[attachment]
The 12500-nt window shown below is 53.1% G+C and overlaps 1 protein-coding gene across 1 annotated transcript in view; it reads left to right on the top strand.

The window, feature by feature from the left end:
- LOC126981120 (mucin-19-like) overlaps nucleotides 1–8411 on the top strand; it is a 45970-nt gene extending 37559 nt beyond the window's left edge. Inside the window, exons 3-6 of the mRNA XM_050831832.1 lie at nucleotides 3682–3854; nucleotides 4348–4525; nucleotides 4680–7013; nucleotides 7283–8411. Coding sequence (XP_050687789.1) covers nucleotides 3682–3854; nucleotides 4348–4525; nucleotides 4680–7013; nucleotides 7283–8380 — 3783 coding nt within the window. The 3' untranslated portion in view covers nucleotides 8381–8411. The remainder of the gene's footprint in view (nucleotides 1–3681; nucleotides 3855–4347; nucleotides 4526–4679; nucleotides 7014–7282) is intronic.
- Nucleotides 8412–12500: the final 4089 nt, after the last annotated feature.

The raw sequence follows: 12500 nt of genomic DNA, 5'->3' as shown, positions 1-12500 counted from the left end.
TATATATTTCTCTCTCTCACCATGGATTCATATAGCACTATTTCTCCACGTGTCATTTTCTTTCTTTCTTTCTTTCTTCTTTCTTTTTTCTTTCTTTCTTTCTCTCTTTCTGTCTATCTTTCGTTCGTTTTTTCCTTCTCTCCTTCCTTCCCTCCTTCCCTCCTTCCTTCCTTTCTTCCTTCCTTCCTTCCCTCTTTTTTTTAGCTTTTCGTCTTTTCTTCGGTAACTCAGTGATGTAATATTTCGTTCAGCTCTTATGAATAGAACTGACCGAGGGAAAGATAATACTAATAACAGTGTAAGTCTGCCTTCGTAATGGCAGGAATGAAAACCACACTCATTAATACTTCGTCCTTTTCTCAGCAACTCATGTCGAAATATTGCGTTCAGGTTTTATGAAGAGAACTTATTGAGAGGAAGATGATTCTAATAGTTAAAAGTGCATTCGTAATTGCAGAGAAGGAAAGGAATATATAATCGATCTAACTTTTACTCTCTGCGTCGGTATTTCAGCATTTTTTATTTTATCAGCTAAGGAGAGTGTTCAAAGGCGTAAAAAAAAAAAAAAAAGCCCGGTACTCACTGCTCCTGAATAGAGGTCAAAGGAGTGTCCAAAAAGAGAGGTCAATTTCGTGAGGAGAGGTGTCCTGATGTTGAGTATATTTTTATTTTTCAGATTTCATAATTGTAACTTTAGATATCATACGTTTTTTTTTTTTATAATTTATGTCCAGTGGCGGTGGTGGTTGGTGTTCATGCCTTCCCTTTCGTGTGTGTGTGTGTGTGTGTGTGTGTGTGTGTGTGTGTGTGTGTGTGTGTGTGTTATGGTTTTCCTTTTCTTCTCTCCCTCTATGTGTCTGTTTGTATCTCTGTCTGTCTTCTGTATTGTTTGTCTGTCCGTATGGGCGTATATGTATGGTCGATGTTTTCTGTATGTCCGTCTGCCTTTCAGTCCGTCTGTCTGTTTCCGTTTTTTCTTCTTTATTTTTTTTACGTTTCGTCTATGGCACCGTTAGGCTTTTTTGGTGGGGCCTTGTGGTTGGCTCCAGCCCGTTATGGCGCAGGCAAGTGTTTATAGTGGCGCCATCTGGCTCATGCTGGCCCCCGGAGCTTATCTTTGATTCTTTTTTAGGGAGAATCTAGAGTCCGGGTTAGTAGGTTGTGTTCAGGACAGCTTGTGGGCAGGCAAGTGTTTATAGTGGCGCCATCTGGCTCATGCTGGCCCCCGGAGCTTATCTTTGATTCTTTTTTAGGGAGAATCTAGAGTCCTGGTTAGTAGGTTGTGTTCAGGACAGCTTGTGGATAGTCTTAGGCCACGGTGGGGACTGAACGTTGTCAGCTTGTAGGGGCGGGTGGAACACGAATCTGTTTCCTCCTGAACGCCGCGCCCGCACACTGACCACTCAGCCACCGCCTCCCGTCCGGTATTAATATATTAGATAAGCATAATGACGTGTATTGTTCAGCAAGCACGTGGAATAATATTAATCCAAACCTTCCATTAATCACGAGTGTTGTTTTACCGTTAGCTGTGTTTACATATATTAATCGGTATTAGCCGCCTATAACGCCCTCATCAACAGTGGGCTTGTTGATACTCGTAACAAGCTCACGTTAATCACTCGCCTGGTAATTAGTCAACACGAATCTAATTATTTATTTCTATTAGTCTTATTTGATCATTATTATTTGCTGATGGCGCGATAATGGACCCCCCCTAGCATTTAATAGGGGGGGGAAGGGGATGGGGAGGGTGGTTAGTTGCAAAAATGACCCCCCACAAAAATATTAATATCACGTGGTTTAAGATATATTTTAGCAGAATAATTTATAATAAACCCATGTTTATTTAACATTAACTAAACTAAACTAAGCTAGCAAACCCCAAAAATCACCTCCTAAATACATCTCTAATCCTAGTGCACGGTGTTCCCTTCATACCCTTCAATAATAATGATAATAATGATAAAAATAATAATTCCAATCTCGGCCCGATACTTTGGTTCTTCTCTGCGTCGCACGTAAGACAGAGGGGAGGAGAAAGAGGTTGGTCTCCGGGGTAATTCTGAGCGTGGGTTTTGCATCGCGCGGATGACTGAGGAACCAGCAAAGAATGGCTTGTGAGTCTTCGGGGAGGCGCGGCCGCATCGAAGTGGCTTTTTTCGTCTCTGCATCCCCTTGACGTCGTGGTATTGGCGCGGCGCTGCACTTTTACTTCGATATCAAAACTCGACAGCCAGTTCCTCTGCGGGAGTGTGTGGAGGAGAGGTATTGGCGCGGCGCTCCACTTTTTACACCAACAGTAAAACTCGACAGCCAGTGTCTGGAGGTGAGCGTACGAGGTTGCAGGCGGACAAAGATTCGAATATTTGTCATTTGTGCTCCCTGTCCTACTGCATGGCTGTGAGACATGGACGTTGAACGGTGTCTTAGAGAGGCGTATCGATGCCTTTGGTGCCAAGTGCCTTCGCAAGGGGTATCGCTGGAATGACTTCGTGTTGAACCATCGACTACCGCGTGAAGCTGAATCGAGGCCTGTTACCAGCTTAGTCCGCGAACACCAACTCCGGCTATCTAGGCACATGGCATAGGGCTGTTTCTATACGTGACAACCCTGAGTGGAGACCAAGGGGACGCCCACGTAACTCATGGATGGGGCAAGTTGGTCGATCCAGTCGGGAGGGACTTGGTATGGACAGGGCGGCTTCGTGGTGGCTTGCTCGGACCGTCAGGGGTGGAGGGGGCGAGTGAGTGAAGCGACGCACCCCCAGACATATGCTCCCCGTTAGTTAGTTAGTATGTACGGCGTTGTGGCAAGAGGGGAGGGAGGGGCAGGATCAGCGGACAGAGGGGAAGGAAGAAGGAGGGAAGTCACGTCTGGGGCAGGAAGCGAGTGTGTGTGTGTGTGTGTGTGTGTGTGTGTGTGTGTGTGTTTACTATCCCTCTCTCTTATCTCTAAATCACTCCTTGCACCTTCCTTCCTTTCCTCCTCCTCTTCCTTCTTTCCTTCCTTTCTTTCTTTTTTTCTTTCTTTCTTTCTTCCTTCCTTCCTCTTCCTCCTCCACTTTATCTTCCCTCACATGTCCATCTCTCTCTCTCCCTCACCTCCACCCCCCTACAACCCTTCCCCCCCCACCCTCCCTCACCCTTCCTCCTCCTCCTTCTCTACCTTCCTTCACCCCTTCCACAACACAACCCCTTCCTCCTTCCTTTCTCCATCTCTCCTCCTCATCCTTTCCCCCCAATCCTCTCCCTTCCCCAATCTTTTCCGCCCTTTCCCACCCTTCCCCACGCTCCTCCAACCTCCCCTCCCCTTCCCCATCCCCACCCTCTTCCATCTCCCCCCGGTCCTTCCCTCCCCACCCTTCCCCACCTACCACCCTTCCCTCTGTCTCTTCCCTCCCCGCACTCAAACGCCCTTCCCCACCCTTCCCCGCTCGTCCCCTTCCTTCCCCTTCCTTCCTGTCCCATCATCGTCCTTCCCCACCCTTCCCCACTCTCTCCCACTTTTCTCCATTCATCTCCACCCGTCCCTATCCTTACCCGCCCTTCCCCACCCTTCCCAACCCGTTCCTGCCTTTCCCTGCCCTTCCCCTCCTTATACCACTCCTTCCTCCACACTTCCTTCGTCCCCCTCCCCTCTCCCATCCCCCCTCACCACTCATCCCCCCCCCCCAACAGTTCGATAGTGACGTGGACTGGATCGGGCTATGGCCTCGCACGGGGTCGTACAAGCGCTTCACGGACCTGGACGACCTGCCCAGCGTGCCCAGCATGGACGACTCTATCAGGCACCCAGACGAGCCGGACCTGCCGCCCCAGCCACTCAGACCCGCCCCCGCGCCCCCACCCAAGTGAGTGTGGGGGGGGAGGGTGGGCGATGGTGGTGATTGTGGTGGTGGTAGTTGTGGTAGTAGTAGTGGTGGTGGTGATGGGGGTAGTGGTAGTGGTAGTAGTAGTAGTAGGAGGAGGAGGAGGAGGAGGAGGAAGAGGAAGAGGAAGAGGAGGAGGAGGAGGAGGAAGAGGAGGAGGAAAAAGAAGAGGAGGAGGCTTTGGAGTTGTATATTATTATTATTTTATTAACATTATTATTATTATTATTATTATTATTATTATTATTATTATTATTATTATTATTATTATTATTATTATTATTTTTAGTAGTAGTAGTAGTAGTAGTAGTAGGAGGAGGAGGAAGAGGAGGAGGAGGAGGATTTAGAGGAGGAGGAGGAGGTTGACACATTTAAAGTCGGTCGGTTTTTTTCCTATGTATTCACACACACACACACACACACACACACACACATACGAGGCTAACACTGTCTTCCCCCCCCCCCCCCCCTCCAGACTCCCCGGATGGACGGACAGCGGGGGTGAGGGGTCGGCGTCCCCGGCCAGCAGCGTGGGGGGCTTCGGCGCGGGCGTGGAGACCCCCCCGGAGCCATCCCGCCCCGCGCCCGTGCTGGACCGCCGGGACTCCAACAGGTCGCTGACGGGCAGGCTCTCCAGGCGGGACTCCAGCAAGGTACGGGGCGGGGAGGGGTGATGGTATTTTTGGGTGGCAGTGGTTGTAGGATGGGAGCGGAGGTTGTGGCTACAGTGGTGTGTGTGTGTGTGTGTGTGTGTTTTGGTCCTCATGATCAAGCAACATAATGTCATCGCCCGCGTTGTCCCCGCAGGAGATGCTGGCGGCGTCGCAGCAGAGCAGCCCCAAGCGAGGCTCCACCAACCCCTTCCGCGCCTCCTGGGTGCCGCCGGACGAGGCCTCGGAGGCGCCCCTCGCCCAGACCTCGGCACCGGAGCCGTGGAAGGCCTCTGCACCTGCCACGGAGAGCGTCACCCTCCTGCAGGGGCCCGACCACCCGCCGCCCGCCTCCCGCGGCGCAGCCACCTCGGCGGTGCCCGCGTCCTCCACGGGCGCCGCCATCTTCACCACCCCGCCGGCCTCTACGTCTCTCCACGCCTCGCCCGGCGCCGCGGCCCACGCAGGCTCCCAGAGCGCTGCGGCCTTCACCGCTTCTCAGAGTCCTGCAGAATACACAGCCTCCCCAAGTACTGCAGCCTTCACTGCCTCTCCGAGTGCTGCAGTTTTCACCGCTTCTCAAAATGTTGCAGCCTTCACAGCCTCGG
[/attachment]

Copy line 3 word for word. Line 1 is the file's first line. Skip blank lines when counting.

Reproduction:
- LOC126981120 (mucin-19-like) overlaps nucleotides 1–8411 on the top strand; it is a 45970-nt gene extending 37559 nt beyond the window's left edge. Inside the window, exons 3-6 of the mRNA XM_050831832.1 lie at nucleotides 3682–3854; nucleotides 4348–4525; nucleotides 4680–7013; nucleotides 7283–8411. Coding sequence (XP_050687789.1) covers nucleotides 3682–3854; nucleotides 4348–4525; nucleotides 4680–7013; nucleotides 7283–8380 — 3783 coding nt within the window. The 3' untranslated portion in view covers nucleotides 8381–8411. The remainder of the gene's footprint in view (nucleotides 1–3681; nucleotides 3855–4347; nucleotides 4526–4679; nucleotides 7014–7282) is intronic.